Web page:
Andy Mitchell, deputy chief executive of the D&T Association, gives insight to how other countries are learning from the UK’s pioneering design education system, while back home it’s suffering.
I recently met with a number of government ministers and educators who were excited about the opportunities that design and technology (D&T) in education afforded their students. It was encouraging to be surrounded by people who recognised the economic value of D&T as a route to careers in sectors that thrive on innovation. More than that, they clearly recognised the value of the design thinking and problem solving skills, that practical application of maths, physics and coding foster from an early age – and, as we discussed approaches, teaching resources and programmes, they enthused about a future in which their students could practice innovation and entrepreneurship whilst still at school. After many years of championing the benefits of an increasingly marginalised subject, it was an incredibly refreshing and rewarding experience to be part of this group of ministers, government officials, university academics and teachers. Indeed, it validated my passionate belief in the value of the subject. Just a pity our own Department for Education were not present to witness this event. I was in Shanghai, in the Minhang District Ministry of Education offices, midway through running a five-day intensive D&T course for primary and secondary school teachers.
Only weeks before, my recently retired colleague and CEO Richard Green, enjoyed a similar experience under the blazing blue sky of Dubai, working with over 375 teachers representing every school in the United Arab Emirates.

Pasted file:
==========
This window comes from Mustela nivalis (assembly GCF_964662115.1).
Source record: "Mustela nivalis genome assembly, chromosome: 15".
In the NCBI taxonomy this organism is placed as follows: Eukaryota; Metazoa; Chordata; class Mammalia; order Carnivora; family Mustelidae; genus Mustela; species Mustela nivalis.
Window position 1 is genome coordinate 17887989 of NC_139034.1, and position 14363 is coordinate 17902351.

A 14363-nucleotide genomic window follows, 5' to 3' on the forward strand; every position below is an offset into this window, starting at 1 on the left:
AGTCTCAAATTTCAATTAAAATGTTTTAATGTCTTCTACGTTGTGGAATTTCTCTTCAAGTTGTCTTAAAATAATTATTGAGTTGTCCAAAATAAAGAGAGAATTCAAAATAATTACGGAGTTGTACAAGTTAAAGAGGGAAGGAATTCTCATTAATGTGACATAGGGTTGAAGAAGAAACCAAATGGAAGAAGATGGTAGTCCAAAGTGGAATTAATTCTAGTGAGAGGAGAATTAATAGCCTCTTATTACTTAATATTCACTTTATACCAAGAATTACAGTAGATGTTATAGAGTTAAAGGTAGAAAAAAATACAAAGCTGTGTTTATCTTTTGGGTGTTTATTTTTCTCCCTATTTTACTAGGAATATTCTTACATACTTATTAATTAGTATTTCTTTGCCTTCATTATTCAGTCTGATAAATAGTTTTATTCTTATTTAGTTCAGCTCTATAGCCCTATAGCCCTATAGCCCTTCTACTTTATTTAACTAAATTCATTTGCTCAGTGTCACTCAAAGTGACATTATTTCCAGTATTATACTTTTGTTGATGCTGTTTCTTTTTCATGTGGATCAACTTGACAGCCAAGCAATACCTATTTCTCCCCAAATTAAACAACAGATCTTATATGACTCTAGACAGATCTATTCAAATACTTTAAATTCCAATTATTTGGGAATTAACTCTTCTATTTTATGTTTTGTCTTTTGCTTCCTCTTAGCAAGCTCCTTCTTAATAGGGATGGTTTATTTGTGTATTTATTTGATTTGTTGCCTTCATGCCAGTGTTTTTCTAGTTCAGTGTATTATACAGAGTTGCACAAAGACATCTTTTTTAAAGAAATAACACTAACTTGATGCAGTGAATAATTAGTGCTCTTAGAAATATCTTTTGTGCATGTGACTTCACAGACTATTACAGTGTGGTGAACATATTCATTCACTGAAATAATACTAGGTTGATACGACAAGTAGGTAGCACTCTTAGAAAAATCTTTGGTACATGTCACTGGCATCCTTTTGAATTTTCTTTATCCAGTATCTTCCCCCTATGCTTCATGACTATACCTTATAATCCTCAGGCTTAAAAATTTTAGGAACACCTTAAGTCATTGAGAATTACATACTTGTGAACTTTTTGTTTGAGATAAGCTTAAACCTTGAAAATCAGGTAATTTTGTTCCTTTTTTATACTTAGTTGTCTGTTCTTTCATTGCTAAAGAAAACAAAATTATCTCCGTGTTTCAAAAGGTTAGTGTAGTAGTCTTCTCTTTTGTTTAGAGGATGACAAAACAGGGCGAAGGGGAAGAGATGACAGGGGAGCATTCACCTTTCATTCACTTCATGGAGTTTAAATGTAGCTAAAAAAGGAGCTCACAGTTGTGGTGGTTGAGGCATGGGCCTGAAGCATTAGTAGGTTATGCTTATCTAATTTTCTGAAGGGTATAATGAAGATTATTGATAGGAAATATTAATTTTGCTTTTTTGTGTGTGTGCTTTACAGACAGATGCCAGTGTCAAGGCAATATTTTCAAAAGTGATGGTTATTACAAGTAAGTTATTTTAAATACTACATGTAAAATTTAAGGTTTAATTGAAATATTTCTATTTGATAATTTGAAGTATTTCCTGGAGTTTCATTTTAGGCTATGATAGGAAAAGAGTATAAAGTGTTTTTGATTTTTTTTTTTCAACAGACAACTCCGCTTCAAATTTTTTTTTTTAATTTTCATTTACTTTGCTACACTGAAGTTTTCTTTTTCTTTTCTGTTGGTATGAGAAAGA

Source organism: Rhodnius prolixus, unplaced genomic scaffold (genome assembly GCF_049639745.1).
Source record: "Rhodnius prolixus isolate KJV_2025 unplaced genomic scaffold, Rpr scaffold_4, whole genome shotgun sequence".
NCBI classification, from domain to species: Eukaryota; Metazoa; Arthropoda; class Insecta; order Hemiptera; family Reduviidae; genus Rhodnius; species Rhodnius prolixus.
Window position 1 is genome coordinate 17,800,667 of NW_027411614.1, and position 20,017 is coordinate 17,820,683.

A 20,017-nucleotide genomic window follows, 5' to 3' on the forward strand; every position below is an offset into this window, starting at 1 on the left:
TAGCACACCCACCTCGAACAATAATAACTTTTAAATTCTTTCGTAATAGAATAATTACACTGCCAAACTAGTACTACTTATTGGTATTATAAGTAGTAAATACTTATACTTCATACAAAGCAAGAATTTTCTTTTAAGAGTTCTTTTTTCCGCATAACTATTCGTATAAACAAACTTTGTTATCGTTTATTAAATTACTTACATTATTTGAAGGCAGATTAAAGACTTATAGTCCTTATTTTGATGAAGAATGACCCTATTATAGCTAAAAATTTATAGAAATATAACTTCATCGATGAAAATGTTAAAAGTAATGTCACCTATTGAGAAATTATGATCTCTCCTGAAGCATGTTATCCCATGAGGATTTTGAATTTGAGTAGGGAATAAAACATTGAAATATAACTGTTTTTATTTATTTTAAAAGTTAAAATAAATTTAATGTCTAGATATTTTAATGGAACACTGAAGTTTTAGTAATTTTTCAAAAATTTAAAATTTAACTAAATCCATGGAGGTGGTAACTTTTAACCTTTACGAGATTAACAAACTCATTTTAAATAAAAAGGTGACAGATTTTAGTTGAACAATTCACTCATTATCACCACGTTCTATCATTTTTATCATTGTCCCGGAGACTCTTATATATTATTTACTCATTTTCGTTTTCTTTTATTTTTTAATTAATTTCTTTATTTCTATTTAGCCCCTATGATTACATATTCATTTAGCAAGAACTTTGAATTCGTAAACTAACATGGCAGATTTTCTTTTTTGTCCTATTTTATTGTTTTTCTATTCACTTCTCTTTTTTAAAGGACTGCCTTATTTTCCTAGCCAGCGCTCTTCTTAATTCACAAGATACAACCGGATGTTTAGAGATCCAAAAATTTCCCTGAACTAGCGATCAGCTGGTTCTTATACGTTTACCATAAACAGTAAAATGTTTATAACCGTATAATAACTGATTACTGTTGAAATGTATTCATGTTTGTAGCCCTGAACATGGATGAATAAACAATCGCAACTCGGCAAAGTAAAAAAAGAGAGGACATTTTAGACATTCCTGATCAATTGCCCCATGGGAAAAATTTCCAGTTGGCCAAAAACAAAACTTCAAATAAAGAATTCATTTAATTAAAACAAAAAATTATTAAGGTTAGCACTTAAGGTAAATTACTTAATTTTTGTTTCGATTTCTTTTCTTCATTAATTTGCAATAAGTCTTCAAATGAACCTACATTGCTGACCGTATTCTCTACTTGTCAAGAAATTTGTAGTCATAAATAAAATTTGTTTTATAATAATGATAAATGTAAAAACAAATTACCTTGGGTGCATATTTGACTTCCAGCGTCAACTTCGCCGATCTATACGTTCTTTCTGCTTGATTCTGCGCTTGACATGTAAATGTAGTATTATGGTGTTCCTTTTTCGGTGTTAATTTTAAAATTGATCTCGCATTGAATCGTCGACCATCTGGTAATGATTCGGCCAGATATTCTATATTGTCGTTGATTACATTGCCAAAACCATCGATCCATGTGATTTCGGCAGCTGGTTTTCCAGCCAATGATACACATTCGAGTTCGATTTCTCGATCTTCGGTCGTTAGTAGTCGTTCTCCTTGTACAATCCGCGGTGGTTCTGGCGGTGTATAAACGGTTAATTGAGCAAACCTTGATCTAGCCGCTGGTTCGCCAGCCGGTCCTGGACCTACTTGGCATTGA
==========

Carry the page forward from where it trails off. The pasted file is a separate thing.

“This represents a massive 56% drop in the number of students studying [design] beyond the age of 14 since the turn of the century.”
As we settle into 2017, it is inevitable that we look back on 2016’s achievements and disappointments. The year was extraordinary for the number of emerging economies that sought our advice and consultation about how best to implement design and technology in their countries, including China, South Korea, Japan and United Arab Emirates. The sense of excitement and commitment around the subject reminds me of the growth period for D&T in this country, when funding ensured investment in the curriculum, skilled teaching staff, well equipped workshop facilities and a strong and engaged network of educational advisers who supported teachers with training, CPD and resources. But above all, a belief in and valuing of the contribution that D&T education can make to all young people’s education. The forward-thinking attitude demonstrated by these countries affirms the D&T Association’s belief that equipping our young people with a practical experience across product design, technology, engineering, fashion and textile design, and food technology teaches real world problem solving skills, that endure whatever the discipline or field they later choose to work in.